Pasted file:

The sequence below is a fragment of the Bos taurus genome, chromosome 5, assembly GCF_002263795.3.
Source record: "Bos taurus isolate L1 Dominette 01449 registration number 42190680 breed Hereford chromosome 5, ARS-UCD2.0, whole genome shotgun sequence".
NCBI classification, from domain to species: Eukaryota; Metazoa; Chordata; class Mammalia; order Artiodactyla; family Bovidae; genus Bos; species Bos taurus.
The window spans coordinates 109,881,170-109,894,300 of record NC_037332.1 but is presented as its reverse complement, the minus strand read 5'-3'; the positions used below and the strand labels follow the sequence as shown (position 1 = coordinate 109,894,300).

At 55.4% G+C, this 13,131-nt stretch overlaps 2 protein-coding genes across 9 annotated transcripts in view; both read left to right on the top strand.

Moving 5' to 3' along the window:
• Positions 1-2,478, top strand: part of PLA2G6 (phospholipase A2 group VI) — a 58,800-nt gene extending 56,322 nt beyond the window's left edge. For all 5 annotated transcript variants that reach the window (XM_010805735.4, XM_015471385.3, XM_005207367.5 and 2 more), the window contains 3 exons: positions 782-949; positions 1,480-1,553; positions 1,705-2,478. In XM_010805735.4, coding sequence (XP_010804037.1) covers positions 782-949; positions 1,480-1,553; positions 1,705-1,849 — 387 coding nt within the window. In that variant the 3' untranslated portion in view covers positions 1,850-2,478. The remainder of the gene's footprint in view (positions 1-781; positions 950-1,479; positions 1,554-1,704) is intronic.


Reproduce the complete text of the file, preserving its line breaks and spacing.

The sequence below is a fragment of the Bos taurus genome, chromosome 5, assembly GCF_002263795.3.
Source record: "Bos taurus isolate L1 Dominette 01449 registration number 42190680 breed Hereford chromosome 5, ARS-UCD2.0, whole genome shotgun sequence".
NCBI classification, from domain to species: Eukaryota; Metazoa; Chordata; class Mammalia; order Artiodactyla; family Bovidae; genus Bos; species Bos taurus.
The window spans coordinates 109,881,170-109,894,300 of record NC_037332.1 but is presented as its reverse complement, the minus strand read 5'-3'; the positions used below and the strand labels follow the sequence as shown (position 1 = coordinate 109,894,300).

At 55.4% G+C, this 13,131-nt stretch overlaps 2 protein-coding genes across 9 annotated transcripts in view; both read left to right on the top strand.

Moving 5' to 3' along the window:
• Positions 1-2,478, top strand: part of PLA2G6 (phospholipase A2 group VI) — a 58,800-nt gene extending 56,322 nt beyond the window's left edge. For all 5 annotated transcript variants that reach the window (XM_010805735.4, XM_015471385.3, XM_005207367.5 and 2 more), the window contains 3 exons: positions 782-949; positions 1,480-1,553; positions 1,705-2,478. In XM_010805735.4, coding sequence (XP_010804037.1) covers positions 782-949; positions 1,480-1,553; positions 1,705-1,849 — 387 coding nt within the window. In that variant the 3' untranslated portion in view covers positions 1,850-2,478. The remainder of the gene's footprint in view (positions 1-781; positions 950-1,479; positions 1,554-1,704) is intronic.